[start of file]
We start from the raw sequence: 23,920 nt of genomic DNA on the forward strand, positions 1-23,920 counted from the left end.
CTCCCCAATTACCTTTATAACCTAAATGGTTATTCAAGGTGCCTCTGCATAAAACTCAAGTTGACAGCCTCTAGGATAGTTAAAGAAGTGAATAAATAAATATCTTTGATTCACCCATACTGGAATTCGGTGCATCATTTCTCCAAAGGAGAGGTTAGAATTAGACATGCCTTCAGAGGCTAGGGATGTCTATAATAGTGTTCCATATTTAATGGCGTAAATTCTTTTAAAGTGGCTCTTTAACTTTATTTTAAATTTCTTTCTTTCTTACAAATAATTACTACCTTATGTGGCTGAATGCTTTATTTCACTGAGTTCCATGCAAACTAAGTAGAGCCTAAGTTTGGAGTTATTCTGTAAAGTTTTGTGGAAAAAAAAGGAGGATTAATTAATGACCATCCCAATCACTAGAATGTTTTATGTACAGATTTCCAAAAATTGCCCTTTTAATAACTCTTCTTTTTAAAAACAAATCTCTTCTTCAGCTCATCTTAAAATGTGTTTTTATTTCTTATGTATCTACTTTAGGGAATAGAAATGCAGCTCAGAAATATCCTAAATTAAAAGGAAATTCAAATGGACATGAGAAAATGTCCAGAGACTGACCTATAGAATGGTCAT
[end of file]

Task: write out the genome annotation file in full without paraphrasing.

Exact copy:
We start from the raw sequence: 23,920 nt of genomic DNA on the forward strand, positions 1-23,920 counted from the left end.
CTCCCCAATTACCTTTATAACCTAAATGGTTATTCAAGGTGCCTCTGCATAAAACTCAAGTTGACAGCCTCTAGGATAGTTAAAGAAGTGAATAAATAAATATCTTTGATTCACCCATACTGGAATTCGGTGCATCATTTCTCCAAAGGAGAGGTTAGAATTAGACATGCCTTCAGAGGCTAGGGATGTCTATAATAGTGTTCCATATTTAATGGCGTAAATTCTTTTAAAGTGGCTCTTTAACTTTATTTTAAATTTCTTTCTTTCTTACAAATAATTACTACCTTATGTGGCTGAATGCTTTATTTCACTGAGTTCCATGCAAACTAAGTAGAGCCTAAGTTTGGAGTTATTCTGTAAAGTTTTGTGGAAAAAAAAGGAGGATTAATTAATGACCATCCCAATCACTAGAATGTTTTATGTACAGATTTCCAAAAATTGCCCTTTTAATAACTCTTCTTTTTAAAAACAAATCTCTTCTTCAGCTCATCTTAAAATGTGTTTTTATTTCTTATGTATCTACTTTAGGGAATAGAAATGCAGCTCAGAAATATCCTAAATTAAAAGGAAATTCAAATGGACATGAGAAAATGTCCAGAGACTGACCTATAGAATGGTCAT